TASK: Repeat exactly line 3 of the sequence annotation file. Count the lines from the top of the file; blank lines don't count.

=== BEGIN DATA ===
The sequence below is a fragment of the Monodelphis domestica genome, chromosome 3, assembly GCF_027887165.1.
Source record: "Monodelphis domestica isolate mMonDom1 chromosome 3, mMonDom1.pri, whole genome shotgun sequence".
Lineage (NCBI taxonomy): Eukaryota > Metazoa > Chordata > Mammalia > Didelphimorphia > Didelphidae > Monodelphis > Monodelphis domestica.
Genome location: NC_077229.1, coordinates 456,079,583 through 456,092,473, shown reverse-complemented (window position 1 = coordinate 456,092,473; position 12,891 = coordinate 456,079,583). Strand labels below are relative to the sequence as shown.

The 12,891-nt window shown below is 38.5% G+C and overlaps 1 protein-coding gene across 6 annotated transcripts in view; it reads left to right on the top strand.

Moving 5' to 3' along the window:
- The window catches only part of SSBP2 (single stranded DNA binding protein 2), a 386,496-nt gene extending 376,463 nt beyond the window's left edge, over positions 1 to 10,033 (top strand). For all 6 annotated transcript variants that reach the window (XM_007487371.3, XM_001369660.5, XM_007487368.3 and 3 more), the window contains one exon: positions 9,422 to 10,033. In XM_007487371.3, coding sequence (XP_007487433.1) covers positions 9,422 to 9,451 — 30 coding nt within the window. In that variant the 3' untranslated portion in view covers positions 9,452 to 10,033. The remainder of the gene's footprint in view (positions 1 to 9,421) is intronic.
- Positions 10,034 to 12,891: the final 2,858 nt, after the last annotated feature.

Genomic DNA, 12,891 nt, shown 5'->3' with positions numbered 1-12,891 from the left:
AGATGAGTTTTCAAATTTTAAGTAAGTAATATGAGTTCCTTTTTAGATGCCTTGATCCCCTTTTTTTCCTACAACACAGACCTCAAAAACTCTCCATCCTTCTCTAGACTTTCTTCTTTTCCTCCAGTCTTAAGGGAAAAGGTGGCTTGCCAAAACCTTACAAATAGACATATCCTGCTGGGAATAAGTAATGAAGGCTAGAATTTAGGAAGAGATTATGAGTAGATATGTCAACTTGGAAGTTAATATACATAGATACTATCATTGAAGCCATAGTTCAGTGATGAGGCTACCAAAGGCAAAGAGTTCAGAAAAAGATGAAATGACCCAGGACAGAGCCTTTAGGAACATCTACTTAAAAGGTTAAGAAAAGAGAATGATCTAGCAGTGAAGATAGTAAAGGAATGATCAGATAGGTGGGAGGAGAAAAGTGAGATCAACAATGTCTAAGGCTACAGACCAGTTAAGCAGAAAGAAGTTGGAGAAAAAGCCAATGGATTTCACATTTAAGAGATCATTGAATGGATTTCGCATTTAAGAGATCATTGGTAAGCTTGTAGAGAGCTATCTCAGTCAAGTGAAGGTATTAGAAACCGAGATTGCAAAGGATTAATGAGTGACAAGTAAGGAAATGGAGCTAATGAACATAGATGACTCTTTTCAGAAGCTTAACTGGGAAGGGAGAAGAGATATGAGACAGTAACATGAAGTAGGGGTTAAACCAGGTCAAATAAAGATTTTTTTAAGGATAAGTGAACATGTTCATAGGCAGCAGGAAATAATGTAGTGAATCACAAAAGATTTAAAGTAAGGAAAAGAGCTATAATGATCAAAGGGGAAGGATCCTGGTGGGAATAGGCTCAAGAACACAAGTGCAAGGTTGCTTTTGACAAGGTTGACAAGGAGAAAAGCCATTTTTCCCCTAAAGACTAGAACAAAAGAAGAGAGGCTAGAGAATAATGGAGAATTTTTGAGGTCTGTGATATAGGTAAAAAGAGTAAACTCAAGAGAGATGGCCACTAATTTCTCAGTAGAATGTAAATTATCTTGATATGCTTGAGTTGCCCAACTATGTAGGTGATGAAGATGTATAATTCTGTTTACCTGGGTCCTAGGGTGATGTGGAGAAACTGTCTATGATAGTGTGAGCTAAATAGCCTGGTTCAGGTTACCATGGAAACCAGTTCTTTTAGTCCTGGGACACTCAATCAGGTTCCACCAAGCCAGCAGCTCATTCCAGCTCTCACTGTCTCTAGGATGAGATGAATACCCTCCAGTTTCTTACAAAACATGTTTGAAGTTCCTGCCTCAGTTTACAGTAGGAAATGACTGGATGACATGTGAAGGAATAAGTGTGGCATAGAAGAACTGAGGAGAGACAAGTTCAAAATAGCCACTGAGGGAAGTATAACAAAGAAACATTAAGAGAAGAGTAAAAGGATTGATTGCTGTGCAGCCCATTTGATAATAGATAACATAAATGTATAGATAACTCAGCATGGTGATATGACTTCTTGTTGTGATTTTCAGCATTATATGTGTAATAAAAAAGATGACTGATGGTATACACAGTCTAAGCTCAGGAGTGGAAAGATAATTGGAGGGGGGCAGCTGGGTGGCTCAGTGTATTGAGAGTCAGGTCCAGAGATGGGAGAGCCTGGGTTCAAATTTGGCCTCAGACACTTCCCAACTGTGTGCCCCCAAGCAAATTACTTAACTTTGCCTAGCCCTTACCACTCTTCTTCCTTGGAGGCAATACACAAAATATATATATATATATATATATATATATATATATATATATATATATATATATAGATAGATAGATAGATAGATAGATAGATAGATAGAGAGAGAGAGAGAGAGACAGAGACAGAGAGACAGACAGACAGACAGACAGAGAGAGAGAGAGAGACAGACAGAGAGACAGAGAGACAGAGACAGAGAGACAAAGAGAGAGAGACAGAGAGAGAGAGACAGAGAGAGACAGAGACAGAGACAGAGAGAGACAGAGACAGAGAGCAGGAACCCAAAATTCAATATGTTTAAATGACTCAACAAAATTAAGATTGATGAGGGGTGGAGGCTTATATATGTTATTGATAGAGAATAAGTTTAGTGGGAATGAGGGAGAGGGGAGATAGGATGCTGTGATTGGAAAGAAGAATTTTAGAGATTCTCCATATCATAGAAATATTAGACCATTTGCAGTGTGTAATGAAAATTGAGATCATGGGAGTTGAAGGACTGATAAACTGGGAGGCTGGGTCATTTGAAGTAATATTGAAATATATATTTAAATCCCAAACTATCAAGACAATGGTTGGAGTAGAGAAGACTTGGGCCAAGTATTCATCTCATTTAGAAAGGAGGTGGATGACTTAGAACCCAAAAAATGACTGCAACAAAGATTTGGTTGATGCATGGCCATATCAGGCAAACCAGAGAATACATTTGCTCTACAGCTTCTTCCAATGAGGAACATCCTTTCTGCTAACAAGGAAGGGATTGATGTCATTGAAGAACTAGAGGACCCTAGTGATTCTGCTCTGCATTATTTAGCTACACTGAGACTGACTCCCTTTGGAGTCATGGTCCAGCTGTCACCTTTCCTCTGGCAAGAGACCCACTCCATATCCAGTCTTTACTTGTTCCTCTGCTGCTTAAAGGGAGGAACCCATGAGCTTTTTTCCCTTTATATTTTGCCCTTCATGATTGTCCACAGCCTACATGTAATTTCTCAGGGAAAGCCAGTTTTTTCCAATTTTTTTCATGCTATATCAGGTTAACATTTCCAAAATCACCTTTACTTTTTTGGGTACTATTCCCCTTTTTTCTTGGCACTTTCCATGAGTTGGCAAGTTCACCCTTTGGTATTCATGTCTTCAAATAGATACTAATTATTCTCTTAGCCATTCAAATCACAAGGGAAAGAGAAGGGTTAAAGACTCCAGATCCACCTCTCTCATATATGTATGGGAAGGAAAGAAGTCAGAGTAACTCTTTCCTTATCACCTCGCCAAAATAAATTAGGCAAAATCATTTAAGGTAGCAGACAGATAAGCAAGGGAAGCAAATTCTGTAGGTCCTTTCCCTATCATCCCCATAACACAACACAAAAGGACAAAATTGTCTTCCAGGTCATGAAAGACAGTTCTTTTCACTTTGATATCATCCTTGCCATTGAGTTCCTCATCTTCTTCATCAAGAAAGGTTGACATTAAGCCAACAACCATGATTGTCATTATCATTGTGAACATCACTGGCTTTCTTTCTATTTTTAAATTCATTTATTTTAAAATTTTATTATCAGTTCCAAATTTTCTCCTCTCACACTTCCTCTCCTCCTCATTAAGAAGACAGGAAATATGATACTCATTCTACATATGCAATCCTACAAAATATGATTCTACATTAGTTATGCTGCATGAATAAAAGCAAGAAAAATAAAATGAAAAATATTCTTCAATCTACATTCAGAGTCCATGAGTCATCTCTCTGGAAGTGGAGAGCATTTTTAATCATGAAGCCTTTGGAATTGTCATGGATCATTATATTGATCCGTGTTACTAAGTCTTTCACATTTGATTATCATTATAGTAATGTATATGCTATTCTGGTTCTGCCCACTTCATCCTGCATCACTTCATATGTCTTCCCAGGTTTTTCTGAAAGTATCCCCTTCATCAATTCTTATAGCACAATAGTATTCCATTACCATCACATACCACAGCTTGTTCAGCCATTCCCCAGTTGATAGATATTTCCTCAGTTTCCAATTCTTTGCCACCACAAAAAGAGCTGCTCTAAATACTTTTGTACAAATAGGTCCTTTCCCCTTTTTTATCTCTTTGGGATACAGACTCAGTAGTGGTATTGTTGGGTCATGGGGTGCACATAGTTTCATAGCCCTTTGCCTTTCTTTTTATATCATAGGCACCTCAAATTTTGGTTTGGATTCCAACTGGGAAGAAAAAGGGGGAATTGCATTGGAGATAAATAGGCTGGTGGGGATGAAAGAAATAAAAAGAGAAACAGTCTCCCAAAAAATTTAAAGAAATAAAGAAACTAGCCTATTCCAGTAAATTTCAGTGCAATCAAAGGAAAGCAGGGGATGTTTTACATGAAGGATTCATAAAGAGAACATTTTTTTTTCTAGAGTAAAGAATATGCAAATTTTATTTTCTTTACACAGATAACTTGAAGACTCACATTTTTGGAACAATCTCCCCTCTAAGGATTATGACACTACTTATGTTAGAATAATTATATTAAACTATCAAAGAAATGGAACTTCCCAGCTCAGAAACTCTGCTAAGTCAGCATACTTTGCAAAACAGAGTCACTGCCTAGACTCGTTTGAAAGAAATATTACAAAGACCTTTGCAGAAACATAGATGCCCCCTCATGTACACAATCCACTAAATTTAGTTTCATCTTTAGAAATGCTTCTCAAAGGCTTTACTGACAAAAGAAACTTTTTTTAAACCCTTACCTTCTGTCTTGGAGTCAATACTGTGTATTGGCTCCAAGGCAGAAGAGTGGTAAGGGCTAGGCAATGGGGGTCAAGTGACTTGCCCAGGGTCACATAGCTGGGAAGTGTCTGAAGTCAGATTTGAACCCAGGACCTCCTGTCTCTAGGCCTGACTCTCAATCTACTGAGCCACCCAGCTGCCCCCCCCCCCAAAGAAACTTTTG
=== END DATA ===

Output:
Lineage (NCBI taxonomy): Eukaryota > Metazoa > Chordata > Mammalia > Didelphimorphia > Didelphidae > Monodelphis > Monodelphis domestica.